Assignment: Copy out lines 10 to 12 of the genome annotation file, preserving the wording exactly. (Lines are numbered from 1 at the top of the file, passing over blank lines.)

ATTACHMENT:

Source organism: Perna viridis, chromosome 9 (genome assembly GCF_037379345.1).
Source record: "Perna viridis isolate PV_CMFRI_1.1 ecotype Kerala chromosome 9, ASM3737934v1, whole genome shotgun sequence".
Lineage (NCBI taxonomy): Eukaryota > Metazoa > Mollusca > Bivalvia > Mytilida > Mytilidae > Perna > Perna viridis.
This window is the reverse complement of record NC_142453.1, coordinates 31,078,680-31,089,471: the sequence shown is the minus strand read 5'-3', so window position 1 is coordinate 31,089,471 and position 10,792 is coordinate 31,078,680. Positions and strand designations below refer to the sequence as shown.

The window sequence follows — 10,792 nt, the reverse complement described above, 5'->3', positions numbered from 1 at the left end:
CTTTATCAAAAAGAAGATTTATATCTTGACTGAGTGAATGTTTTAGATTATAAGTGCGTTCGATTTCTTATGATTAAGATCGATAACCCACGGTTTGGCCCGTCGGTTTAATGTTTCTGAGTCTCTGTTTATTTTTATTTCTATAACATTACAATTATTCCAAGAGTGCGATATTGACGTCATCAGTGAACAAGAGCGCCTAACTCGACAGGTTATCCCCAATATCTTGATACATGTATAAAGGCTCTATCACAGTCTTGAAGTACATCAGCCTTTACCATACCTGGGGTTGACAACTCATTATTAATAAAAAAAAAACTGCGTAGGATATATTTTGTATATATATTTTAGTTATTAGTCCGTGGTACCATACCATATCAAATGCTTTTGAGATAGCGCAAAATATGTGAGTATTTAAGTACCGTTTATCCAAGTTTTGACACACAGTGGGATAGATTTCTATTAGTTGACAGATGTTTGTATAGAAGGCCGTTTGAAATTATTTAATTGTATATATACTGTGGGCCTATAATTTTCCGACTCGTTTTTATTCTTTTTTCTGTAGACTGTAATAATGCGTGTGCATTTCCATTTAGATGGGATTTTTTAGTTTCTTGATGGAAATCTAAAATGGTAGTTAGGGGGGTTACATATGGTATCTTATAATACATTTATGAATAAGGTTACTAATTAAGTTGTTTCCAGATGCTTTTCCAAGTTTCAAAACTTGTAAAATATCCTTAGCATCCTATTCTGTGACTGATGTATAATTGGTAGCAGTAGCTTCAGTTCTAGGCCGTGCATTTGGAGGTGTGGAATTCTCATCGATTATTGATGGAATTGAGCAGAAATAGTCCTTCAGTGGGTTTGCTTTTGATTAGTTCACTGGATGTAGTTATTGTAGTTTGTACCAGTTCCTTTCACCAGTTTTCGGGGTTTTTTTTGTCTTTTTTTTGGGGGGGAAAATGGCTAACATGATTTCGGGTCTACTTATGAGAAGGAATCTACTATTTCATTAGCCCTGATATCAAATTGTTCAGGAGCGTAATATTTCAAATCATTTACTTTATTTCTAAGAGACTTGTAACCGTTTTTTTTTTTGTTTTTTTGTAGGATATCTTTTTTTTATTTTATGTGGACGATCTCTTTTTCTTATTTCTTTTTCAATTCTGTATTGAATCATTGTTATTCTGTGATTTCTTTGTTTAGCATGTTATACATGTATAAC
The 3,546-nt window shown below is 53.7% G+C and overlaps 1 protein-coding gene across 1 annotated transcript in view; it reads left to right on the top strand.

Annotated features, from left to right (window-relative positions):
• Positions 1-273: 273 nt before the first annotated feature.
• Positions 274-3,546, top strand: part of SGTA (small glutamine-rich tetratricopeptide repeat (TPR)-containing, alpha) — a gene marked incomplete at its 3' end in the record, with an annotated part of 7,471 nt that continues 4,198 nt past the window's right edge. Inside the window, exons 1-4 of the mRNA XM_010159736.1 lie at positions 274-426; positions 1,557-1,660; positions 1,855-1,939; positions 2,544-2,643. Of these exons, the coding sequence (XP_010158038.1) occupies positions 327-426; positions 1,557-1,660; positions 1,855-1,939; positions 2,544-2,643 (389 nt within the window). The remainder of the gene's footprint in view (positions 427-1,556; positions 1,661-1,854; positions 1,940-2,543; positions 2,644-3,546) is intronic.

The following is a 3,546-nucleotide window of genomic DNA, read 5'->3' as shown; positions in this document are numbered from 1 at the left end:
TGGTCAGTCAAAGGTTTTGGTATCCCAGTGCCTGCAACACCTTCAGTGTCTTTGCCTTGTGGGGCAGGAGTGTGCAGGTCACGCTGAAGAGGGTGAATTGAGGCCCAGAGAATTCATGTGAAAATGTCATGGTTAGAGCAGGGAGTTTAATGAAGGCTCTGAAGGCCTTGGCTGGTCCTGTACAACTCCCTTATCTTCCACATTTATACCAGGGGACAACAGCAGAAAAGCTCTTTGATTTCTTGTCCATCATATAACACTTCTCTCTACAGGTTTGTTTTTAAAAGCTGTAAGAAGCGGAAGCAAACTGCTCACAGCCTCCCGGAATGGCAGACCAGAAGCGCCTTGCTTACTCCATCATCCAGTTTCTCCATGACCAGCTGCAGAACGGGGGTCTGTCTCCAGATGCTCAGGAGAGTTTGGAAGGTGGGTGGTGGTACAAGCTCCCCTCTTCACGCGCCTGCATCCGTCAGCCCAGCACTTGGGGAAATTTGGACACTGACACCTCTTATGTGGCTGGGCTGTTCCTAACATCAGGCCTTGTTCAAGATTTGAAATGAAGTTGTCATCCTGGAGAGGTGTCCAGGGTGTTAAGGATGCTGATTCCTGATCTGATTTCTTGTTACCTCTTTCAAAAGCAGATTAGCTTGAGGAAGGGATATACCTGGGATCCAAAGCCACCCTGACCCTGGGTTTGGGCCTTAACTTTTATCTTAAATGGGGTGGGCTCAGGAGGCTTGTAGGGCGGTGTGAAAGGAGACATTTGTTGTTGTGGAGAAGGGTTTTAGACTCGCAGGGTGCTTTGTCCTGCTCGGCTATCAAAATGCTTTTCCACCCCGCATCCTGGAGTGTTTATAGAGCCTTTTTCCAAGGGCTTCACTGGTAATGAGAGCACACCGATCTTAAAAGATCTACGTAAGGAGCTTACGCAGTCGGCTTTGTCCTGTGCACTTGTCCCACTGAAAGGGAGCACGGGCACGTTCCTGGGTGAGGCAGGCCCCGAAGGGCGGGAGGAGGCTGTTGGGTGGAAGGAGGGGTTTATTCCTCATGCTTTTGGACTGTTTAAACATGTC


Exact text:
• Positions 274-3,546, top strand: part of SGTA (small glutamine-rich tetratricopeptide repeat (TPR)-containing, alpha) — a gene marked incomplete at its 3' end in the record, with an annotated part of 7,471 nt that continues 4,198 nt past the window's right edge. Inside the window, exons 1-4 of the mRNA XM_010159736.1 lie at positions 274-426; positions 1,557-1,660; positions 1,855-1,939; positions 2,544-2,643. Of these exons, the coding sequence (XP_010158038.1) occupies positions 327-426; positions 1,557-1,660; positions 1,855-1,939; positions 2,544-2,643 (389 nt within the window). The remainder of the gene's footprint in view (positions 427-1,556; positions 1,661-1,854; positions 1,940-2,543; positions 2,644-3,546) is intronic.

The following is a 3,546-nucleotide window of genomic DNA, read 5'->3' as shown; positions in this document are numbered from 1 at the left end:
TGGTCAGTCAAAGGTTTTGGTATCCCAGTGCCTGCAACACCTTCAGTGTCTTTGCCTTGTGGGGCAGGAGTGTGCAGGTCACGCTGAAGAGGGTGAATTGAGGCCCAGAGAATTCATGTGAAAATGTCATGGTTAGAGCAGGGAGTTTAATGAAGGCTCTGAAGGCCTTGGCTGGTCCTGTACAACTCCCTTATCTTCCACATTTATACCAGGGGACAACAGCAGAAAAGCTCTTTGATTTCTTGTCCATCATATAACACTTCTCTCTACAGGTTTGTTTTTAAAAGCTGTAAGAAGCGGAAGCAAACTGCTCACAGCCTCCCGGAATGGCAGACCAGAAGCGCCTTGCTTACTCCATCATCCAGTTTCTCCATGACCAGCTGCAGAACGGGGGTCTGTCTCCAGATGCTCAGGAGAGTTTGGAAGGTGGGTGGTGGTACAAGCTCCCCTCTTCACGCGCCTGCATCCGTCAGCCCAGCACTTGGGGAAATTTGGACACTGACACCTCTTATGTGGCTGGGCTGTTCCTAACATCAGGCCTTGTTCAAGATTTGAAATGAAGTTGTCATCCTGGAGAGGTGTCCAGGGTGTTAAGGATGCTGATTCCTGATCTGATTTCTTGTTACCTCTTTCAAAAGCAGATTAGCTTGAGGAAGGGATATACCTGGGATCCAAAGCCACCCTGACCCTGGGTTTGGGCCTTAACTTTTATCTTAAATGGGGTGGGCTCAGGAGGCTTGTAGGGCGGTGTGAAAGGAGACATTTGTTGTTGTGGAGAAGGGTTTTAGACTCGCAGGGTGCTTTGTCCTGCTCGGCTATCAAAATGCTTTTCCACCCCGCATCCTGGAGTGTTTATAGAGCCTTTTTCCAAGGGCTTCACTGGTAATGAGAGCACACCGATCTTAAAAGATCTACGTAAGGAGCTTACGCAGTCGGCTTTGTCCTGTGCACTTGTCCCACTGAAAGGGAGCACGGGCACGTTCCTGGGTGAGGCAGGCCCCGAAGGGCGGGAGGAGGCTGTTGGGTGGAAGGAGGGGTTTATTCCTCATGCTTTTGGACTGTTTAAACATGTC